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What Are The Different Kinds Of Trusts?


A testamentary trust is part of a will. This type of trust will be established after the grantor’s passing and during the will’s probate phase.

For example:

An older couple, Michael and Stephanie, have adult children and grandchildren. Michael and Stephanie want to help their grandchildren, great-grandchildren (and more, if possible) with their higher education expenses. The couple currently have a separate brokerage account set up just for this.

Rather than transferring this account into their minor grandchildren’s names right now, the couple decide to set up a testamentary trust, which is a part of their will. This gives Michael and Stephanie access to their brokerage account while they are still alive for a dire financial emergency. Assuming everything goes according to their financial plan, their testamentary trust will be established after Michael and Stephanie pass away. It will be overseen by two co-trustees, their adult daughter Monica and their financial adviser.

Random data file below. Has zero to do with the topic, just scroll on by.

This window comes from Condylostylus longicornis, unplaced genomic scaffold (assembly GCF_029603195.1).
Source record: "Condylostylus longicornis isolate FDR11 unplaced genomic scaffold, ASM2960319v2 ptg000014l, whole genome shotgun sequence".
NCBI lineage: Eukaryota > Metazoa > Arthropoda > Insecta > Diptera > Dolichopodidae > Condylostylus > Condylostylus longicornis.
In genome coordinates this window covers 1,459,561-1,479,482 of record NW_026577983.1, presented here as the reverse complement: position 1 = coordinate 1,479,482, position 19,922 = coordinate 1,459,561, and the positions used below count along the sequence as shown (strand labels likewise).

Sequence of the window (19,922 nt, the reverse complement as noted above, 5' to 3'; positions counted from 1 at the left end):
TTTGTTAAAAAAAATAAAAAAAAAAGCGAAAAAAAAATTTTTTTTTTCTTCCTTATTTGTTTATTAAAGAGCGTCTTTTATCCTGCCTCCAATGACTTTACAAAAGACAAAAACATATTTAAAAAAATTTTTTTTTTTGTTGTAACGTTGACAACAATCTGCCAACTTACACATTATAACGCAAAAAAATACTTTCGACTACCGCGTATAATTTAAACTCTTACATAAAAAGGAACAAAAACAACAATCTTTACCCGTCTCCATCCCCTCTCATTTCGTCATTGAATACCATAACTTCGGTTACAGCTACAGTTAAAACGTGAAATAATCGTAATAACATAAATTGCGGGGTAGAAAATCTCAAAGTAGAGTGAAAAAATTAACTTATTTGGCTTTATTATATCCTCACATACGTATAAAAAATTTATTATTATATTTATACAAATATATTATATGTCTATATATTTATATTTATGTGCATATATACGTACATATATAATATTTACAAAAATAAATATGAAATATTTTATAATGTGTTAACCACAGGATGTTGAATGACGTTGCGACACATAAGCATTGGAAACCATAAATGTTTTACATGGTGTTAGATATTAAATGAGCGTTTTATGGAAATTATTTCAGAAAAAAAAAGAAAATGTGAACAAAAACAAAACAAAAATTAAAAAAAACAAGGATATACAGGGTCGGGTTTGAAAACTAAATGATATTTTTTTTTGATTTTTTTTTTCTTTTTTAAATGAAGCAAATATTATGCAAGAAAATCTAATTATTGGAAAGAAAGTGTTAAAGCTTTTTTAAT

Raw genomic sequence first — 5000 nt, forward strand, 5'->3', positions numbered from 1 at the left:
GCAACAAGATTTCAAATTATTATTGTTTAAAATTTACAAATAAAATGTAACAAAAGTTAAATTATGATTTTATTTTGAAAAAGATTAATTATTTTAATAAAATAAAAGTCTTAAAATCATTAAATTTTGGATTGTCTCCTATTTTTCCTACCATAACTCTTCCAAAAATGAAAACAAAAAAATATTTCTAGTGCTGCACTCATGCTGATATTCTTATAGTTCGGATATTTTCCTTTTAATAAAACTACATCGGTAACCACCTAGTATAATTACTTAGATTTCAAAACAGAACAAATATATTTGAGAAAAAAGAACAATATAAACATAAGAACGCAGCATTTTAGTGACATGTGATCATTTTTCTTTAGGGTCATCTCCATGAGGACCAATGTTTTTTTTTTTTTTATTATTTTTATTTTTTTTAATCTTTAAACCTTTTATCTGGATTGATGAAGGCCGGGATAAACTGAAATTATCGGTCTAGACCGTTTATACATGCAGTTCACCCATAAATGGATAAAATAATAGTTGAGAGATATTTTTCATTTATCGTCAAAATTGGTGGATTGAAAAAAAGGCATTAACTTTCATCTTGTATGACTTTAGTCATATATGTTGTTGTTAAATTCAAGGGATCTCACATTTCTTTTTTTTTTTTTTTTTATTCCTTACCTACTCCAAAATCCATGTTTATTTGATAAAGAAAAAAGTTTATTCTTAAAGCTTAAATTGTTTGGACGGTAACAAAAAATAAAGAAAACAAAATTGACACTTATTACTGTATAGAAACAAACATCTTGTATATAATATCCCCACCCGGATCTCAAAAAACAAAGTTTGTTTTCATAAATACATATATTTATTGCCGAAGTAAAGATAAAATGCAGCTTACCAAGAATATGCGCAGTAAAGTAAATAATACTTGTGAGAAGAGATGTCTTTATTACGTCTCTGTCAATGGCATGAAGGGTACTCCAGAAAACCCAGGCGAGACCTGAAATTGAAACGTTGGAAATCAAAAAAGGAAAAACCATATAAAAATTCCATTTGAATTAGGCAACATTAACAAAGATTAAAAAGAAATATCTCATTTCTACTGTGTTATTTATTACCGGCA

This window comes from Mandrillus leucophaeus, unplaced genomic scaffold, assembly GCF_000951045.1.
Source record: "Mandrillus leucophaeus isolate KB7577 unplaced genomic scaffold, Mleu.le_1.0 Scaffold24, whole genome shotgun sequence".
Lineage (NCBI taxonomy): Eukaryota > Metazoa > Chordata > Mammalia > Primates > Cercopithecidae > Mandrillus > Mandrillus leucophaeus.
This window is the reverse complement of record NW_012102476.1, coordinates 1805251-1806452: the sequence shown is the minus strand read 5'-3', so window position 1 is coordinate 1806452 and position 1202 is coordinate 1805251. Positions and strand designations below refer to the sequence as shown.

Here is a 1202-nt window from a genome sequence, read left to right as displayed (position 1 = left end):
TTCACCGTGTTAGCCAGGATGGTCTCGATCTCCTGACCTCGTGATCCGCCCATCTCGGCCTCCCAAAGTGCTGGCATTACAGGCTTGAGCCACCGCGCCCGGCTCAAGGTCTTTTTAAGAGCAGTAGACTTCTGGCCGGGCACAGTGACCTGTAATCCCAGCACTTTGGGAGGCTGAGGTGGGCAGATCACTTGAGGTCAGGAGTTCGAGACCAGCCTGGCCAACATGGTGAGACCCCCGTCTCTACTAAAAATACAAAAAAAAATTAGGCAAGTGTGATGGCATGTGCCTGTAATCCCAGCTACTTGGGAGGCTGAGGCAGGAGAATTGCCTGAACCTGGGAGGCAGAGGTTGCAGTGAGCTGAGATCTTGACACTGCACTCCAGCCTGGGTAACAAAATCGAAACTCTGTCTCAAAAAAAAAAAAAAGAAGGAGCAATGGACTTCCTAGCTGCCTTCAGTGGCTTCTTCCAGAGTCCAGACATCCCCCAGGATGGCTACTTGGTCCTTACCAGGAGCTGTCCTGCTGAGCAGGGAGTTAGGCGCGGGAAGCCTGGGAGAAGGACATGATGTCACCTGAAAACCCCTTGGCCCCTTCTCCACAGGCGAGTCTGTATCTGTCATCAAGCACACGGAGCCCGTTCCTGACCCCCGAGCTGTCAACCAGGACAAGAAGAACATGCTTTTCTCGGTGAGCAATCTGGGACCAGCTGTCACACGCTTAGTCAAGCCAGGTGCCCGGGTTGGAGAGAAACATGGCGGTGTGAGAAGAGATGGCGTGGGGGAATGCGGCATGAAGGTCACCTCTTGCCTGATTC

The testamentary trust will be professionally managed by the financial adviser. Daughter Monica is empowered through the trust to choose a different adviser, who will become a future co-trustee; any future adviser must be licensed and with an established, national firm. Michael and Stephanie have planned an investment strategy so that gains in the fund are reinvested and that $30,000 per descendant can go toward higher education. Monica (and her successor trustees) are not empowered to withdraw any funds unless the funds are for higher education expenses. Funds can be drawn via check and the check can only be made out to a college or other institution of higher learning. This is all spelled out in the trust.